1. To use this program for first time, try the following example. First give the survey a name and a one-word short name. Type these names, My First Survey, and survey1 in the first row of the table.
The survey's long name will be placed in the title bar and as a title on the page. The short
name will be entered as a hidden variable in the survey as the first variable (which is also called 00exp).
2. Now push the button in the second row marked 1. Start Form. This will insert the
starting HTML tags and also put in the hidden variables, including exp, date, time, and Remote Address (IP).
(The remote address will help you identify multiple submissions from the same person. Multiple submissions usually
occur within a few minutes of each other, when the person uses the back button to go back and recheck his or her
answers or add a comment, then the person clicks the submit button again.)
3. Now, type in the text of your first question, being careful to type over the
line inviting you to type in the first question. This text will be printed in
the form when you press one of the buttons in the next row.
First, enter a question with a text box answer:
1. How much do you weigh in pounds?
Now, push the button marked 3a. Text Input. This will look as follows:
To create this question with its scale of radio buttons, type in the question (you do not enter the question number), then type in the number of buttons you want, and
also type in the labels for the ends of the scale. The default settings are for 5 buttons, labeled from
strongly disagree to strongly agree. When you are ready, push the 3b. Radio Button Scale button.
You can repeat step 3 up to 90 times, and you can intermix text input boxes and radio buttons. (If you are using the default script, you
are limited to a total of 100 variables in a given form, including the hidden variables).
4. If you would like to add demographic questions of sex, age, education, and nationality,
push the button marked 3c. Demographics. You can, of course, add your own items to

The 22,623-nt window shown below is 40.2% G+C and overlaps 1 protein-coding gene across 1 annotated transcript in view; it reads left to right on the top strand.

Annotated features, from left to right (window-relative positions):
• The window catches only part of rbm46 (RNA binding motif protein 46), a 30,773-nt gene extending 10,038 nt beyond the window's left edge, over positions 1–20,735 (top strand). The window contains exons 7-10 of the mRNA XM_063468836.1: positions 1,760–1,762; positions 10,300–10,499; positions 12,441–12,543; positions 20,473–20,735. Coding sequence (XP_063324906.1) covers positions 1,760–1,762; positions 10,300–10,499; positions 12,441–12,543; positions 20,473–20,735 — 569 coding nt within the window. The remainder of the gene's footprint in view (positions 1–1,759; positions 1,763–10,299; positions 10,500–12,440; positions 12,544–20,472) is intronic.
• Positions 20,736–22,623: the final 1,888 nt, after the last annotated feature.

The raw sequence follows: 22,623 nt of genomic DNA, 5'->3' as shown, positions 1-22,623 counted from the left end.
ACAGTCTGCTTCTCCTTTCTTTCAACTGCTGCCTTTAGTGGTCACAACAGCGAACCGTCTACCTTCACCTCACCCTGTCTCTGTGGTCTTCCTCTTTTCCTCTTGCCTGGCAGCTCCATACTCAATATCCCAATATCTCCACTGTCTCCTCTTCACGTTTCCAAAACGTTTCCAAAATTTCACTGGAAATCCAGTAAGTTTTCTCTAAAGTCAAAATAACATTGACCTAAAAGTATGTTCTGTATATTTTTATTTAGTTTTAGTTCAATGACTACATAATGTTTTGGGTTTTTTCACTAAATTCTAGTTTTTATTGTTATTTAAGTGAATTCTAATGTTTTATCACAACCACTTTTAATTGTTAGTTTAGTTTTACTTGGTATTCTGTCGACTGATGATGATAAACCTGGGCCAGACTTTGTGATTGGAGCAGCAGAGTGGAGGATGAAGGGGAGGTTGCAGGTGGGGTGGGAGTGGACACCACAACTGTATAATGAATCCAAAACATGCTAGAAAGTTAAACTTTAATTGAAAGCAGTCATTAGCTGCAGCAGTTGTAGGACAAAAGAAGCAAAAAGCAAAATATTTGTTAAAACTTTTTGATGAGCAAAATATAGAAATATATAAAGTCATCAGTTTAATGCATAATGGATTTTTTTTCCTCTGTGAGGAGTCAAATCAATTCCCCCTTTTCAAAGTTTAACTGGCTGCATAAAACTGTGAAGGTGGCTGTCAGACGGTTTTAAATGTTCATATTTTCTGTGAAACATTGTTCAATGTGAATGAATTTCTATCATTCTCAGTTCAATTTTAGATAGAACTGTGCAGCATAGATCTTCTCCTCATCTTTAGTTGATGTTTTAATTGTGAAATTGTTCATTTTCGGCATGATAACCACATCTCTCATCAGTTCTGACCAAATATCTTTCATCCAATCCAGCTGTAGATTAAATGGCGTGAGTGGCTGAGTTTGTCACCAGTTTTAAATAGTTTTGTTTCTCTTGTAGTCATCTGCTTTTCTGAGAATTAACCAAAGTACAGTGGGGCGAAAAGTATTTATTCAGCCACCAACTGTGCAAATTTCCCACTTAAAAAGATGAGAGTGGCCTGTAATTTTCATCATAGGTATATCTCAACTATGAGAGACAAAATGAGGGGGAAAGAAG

obtain other demographic variables such as religion, income, ethnicity, or whatever. You can add the demographics
at any place in the survey, before, in the middle, or after the other items created in step 3.
5. When you have added all the items you want, push the button marked 4. Finish the form.
This button will add the finishing HTML to complete the form.
If you use Netscape Navigator, you can now push the 5. Display button to view the form in the browser.
You can edit in the window directly, and use the Display button to view the effects of your editing. If you
have Internet Explorer 4 for Mac, you will need to save the HTML before you can view it (see steps 6 and 7).
(The Display button does not work in Internet Explorer 4 for Mac, but does work with IE 4.5 for Mac and with IE 4 for Windows.)
6. You can now replace the words "(put your instructions here)" with your instructions.
Copy and paste the HTML from the window to a text editor such as NotePad, SimpleText, BBEdit, etc. Save
it as text only, with an extension of .htm or .html. For example, you could name it survey1.htm.
It is recommended that you AVOID using an advanced TEXT PROCESSOR (such as MS Word) for this stage,
as HTML-aware processors may change your HTML in unintended ways! (AFTER you have saved it as
plain vanilla text, you may want to load it into such a processor to refine its appearance,
to add graphs or images, if you know what you're doing).